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An authoritative examination7 décembre 1999
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Ian Kershaw's book is simply exceptional in every way. His grasp of the primary and secondary sources on Hitler and Germany is astonishing. Despite what might appear to be a weighty tome, with thousands of footnotes, Kershaw has organized his material and presented it in elegant prose that drives the Hitler story along at a brisk pace--and draws the reader along too. Perhaps more impressive than Kershaw's research and writing, is his analysis. The reader will come away from this book with, at this point in time, the most cogent, insightful interpretation one can find of how Hitler came to power. Kershaw brilliantly lays out how Hitler's "belief" system was formed, where it fit into the Germany of Hitler's time, and how Hitler was able to match his talents as a propagandist and mesmerizing speaker to the "needs" of the German people. Kershaw does not accept simplistic explanations about Hitler's rise to power--there was nothing inevitable about it, it was not the "nature" of the German people that produced Hitler, etc. Instead, Kershaw presents a sober, balanced account that clearly lays out in detail the political, economic, and social situation in Germany, the times, and the man--and his luck--all of which led, as he notes in his final setence, Germany into the abyss. This book does not attempt to sensationalize Hitler. Rather it is an extraordinary piece of scholarship, analysis, and writing--this is the one book about Hitler and Germany that should be read. I look forward with great anticipation to a second volume.
49 internautes sur 56 ont trouvé ce commentaire utile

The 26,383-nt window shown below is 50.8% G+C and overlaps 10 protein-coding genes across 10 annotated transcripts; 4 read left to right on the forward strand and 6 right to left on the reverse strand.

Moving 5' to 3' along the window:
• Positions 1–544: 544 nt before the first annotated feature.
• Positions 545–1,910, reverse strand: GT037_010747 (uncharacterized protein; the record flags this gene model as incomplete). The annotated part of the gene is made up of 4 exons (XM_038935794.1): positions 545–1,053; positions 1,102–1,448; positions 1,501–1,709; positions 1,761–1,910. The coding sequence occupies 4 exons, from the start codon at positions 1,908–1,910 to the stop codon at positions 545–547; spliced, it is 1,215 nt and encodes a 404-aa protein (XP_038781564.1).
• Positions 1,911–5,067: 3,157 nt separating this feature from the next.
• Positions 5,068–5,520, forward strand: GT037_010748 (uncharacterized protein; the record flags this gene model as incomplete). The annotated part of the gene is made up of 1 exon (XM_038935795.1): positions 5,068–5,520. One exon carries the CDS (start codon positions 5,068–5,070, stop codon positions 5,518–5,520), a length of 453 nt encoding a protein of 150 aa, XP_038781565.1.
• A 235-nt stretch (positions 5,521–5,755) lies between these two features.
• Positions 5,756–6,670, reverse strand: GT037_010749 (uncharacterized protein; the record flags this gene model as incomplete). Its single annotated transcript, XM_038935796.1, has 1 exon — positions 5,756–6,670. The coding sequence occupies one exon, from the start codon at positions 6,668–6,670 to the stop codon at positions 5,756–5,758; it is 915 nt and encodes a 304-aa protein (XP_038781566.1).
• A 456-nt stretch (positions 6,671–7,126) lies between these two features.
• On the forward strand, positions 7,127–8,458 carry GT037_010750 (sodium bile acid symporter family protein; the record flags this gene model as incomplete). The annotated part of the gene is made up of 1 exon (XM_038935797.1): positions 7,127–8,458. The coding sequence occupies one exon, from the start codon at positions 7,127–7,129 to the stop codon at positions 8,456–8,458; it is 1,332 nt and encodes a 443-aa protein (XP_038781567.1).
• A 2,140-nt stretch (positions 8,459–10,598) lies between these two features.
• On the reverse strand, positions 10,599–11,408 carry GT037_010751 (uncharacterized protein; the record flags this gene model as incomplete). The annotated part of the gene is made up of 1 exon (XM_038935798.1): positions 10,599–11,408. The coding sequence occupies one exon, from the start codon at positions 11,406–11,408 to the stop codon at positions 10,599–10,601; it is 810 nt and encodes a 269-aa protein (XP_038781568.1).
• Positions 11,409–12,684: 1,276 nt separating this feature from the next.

Excellent Biography27 février 2000
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Through Ian Kershaw's masterful use of all available sources, including primary and secondary source material he has put together a most intriguing study on one of the many men that shaped the 20th century. From a small Austrian village to the promulgation of the Nuremberg laws, this book takes the reader through Hitler's rise to power - one of epic proportions. Kershaw's keen sense of understanding mixed with detailed research has brought forth a well documented book; one that's beautifully laid out and easy to use as a research tool. The chapters, "list of works cited" along with "notes" help the reader to go back into the annals of history to locate the material used in this work. This work outlines his beginnings and uses previously unpublished material to take you into the minds of those closest to him. Hitler was a masterful speaker and used his talents to build up the citizens of Germany giving them what they desired - self worth, obligation and a sense of duty. Germany was crying out to be rescued from a post war depression; so he took the country by the throat and pulled it from the ashes to rise like a majestic phoenix. Adolf Hitler - a little known corporal from World War I, who believed he survived a mustard gas attack by divine intervention, rose to power and unleashed the might of the German army unto the world. This book is a remarkable achievement and my hat is off to Mr Kershaw for all his hard work. This is an excellent biography filled with insight!
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Solid but with problems12 avril 2008